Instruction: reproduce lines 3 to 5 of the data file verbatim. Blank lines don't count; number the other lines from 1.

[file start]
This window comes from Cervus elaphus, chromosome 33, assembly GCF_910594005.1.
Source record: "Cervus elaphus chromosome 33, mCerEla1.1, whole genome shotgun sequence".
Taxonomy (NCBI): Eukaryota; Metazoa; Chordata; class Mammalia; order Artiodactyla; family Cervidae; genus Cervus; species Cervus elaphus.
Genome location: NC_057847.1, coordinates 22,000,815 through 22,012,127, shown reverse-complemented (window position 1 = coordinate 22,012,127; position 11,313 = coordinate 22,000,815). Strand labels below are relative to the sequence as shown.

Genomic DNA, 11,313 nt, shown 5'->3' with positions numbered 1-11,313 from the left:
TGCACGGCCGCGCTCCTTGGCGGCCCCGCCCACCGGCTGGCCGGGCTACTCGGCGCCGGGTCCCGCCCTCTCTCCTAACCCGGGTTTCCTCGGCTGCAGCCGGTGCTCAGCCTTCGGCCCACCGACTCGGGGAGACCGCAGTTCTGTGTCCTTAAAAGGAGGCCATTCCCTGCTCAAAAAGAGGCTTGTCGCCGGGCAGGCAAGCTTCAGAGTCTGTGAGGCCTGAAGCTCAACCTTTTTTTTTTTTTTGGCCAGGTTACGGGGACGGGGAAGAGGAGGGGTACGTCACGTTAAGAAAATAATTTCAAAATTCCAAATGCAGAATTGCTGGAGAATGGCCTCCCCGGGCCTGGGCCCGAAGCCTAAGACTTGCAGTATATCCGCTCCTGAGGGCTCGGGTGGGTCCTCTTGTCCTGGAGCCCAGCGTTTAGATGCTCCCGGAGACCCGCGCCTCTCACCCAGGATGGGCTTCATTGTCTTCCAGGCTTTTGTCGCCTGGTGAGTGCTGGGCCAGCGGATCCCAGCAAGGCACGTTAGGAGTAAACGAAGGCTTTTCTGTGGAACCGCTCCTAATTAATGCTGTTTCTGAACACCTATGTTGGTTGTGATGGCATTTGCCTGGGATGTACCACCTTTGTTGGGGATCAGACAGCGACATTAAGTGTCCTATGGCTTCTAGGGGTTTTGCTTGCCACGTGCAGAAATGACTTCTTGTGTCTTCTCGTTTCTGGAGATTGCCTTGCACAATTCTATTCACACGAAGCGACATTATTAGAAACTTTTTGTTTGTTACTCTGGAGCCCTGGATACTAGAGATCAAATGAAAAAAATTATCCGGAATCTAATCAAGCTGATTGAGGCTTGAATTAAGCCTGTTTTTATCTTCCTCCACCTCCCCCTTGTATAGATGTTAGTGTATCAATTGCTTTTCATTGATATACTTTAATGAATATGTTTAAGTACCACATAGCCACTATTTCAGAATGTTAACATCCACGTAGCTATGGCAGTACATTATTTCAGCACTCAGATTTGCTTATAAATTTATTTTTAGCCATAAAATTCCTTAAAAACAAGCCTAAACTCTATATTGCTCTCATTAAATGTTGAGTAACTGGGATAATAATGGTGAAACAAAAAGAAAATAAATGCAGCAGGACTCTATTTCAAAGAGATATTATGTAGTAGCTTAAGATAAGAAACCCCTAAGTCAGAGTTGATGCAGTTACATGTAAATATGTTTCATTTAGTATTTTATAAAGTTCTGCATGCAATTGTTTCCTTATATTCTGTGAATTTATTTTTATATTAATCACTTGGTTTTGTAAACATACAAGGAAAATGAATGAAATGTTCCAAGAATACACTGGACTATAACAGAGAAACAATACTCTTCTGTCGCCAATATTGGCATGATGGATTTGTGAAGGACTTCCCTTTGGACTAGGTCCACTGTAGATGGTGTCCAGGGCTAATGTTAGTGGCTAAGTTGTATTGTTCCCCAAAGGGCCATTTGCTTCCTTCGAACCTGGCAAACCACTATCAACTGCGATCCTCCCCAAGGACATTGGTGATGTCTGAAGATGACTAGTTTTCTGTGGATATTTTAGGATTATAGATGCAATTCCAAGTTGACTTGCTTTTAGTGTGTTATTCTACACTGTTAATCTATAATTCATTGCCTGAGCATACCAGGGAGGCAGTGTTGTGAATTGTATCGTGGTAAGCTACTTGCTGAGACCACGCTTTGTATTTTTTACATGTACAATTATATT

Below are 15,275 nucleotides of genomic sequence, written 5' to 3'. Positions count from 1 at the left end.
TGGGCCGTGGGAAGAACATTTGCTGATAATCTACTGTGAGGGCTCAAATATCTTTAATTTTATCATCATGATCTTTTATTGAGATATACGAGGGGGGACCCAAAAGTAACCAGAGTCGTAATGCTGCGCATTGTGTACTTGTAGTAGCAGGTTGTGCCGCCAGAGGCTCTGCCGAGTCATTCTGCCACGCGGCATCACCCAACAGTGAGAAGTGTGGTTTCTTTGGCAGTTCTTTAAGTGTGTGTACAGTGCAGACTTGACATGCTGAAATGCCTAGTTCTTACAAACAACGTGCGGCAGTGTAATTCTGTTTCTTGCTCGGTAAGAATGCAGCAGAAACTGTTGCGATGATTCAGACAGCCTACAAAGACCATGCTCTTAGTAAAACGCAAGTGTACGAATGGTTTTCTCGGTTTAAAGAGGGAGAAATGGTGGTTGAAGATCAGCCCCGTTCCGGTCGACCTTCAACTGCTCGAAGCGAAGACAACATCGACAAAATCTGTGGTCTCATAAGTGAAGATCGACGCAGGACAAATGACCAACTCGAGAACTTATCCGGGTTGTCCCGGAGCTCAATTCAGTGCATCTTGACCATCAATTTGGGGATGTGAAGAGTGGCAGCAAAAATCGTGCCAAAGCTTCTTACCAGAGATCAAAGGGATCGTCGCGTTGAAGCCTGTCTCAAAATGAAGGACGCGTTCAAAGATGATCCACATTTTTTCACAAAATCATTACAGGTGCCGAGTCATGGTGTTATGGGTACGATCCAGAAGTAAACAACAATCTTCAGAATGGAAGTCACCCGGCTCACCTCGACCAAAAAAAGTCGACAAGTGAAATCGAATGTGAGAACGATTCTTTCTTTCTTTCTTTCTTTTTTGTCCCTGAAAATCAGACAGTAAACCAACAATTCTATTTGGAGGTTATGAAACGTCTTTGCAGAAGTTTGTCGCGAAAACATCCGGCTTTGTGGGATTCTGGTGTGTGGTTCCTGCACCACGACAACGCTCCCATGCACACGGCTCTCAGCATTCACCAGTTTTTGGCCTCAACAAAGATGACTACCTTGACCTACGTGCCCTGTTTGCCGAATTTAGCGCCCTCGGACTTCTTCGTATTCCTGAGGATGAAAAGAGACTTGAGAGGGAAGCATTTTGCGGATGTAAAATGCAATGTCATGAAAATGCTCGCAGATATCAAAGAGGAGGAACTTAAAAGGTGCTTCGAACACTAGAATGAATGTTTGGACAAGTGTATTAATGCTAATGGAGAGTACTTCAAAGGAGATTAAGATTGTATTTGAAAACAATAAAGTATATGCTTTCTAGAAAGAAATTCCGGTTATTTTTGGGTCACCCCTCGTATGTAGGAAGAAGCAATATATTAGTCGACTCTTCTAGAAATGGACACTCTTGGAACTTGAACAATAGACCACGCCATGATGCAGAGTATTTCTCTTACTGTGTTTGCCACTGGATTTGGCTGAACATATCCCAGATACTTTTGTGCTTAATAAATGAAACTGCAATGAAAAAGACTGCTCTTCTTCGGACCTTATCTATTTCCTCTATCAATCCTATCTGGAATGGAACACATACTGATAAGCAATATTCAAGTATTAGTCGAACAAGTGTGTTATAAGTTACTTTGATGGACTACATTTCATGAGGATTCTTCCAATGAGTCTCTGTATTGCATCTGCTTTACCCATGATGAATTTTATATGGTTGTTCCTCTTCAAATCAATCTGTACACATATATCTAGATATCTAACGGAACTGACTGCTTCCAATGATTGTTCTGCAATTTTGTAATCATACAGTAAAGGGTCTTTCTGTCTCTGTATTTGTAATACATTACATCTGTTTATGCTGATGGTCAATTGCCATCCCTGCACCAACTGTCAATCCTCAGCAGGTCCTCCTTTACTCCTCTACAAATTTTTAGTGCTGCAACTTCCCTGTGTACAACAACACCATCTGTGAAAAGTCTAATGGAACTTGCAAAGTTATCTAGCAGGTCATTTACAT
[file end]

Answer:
Taxonomy (NCBI): Eukaryota; Metazoa; Chordata; class Mammalia; order Artiodactyla; family Cervidae; genus Cervus; species Cervus elaphus.
Genome location: NC_057847.1, coordinates 22,000,815 through 22,012,127, shown reverse-complemented (window position 1 = coordinate 22,012,127; position 11,313 = coordinate 22,000,815). Strand labels below are relative to the sequence as shown.

Genomic DNA, 11,313 nt, shown 5'->3' with positions numbered 1-11,313 from the left: